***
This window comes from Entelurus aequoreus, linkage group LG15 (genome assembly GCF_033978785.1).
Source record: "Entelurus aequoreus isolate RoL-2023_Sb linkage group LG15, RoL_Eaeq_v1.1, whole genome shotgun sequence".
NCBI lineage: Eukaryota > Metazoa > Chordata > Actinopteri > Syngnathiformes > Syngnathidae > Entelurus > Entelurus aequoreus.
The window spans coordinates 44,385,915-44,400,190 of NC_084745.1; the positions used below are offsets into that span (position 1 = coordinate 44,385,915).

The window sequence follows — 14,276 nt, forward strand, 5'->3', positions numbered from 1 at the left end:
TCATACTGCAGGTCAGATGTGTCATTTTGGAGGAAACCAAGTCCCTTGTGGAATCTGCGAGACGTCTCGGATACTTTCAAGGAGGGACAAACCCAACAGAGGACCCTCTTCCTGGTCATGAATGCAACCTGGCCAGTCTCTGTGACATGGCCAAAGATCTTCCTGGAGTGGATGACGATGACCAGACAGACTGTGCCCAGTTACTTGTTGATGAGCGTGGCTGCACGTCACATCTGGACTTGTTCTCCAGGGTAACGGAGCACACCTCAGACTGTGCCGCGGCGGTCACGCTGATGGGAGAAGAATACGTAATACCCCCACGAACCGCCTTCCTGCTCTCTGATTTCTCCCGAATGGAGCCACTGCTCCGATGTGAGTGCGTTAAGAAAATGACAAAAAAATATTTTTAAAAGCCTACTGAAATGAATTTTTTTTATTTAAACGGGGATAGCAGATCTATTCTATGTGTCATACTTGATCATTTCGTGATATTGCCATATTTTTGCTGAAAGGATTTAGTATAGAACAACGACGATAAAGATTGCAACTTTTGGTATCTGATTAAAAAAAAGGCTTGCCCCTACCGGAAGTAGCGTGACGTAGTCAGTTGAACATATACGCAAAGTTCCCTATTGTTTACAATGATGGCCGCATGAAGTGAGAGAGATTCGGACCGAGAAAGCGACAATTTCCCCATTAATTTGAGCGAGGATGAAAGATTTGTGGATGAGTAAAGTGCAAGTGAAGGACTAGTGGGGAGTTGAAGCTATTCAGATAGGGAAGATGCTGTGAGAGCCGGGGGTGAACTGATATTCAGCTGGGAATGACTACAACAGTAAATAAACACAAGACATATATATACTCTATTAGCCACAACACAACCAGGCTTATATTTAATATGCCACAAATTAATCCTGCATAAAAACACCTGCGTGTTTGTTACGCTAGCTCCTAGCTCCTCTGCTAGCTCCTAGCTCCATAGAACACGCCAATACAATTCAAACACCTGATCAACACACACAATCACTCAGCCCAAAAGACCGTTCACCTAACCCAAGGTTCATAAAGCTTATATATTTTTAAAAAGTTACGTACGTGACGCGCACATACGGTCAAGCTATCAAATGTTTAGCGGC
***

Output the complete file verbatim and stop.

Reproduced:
This window comes from Entelurus aequoreus, linkage group LG15 (genome assembly GCF_033978785.1).
Source record: "Entelurus aequoreus isolate RoL-2023_Sb linkage group LG15, RoL_Eaeq_v1.1, whole genome shotgun sequence".
NCBI lineage: Eukaryota > Metazoa > Chordata > Actinopteri > Syngnathiformes > Syngnathidae > Entelurus > Entelurus aequoreus.
The window spans coordinates 44,385,915-44,400,190 of NC_084745.1; the positions used below are offsets into that span (position 1 = coordinate 44,385,915).

The window sequence follows — 14,276 nt, forward strand, 5'->3', positions numbered from 1 at the left end:
TCATACTGCAGGTCAGATGTGTCATTTTGGAGGAAACCAAGTCCCTTGTGGAATCTGCGAGACGTCTCGGATACTTTCAAGGAGGGACAAACCCAACAGAGGACCCTCTTCCTGGTCATGAATGCAACCTGGCCAGTCTCTGTGACATGGCCAAAGATCTTCCTGGAGTGGATGACGATGACCAGACAGACTGTGCCCAGTTACTTGTTGATGAGCGTGGCTGCACGTCACATCTGGACTTGTTCTCCAGGGTAACGGAGCACACCTCAGACTGTGCCGCGGCGGTCACGCTGATGGGAGAAGAATACGTAATACCCCCACGAACCGCCTTCCTGCTCTCTGATTTCTCCCGAATGGAGCCACTGCTCCGATGTGAGTGCGTTAAGAAAATGACAAAAAAATATTTTTAAAAGCCTACTGAAATGAATTTTTTTTATTTAAACGGGGATAGCAGATCTATTCTATGTGTCATACTTGATCATTTCGTGATATTGCCATATTTTTGCTGAAAGGATTTAGTATAGAACAACGACGATAAAGATTGCAACTTTTGGTATCTGATTAAAAAAAAGGCTTGCCCCTACCGGAAGTAGCGTGACGTAGTCAGTTGAACATATACGCAAAGTTCCCTATTGTTTACAATGATGGCCGCATGAAGTGAGAGAGATTCGGACCGAGAAAGCGACAATTTCCCCATTAATTTGAGCGAGGATGAAAGATTTGTGGATGAGTAAAGTGCAAGTGAAGGACTAGTGGGGAGTTGAAGCTATTCAGATAGGGAAGATGCTGTGAGAGCCGGGGGTGAACTGATATTCAGCTGGGAATGACTACAACAGTAAATAAACACAAGACATATATATACTCTATTAGCCACAACACAACCAGGCTTATATTTAATATGCCACAAATTAATCCTGCATAAAAACACCTGCGTGTTTGTTACGCTAGCTCCTAGCTCCTCTGCTAGCTCCTAGCTCCATAGAACACGCCAATACAATTCAAACACCTGATCAACACACACAATCACTCAGCCCAAAAGACCGTTCACCTAACCCAAGGTTCATAAAGCTTATATATTTTTAAAAAGTTACGTACGTGACGCGCACATACGGTCAAGCTATCAAATGTTTAGCGGC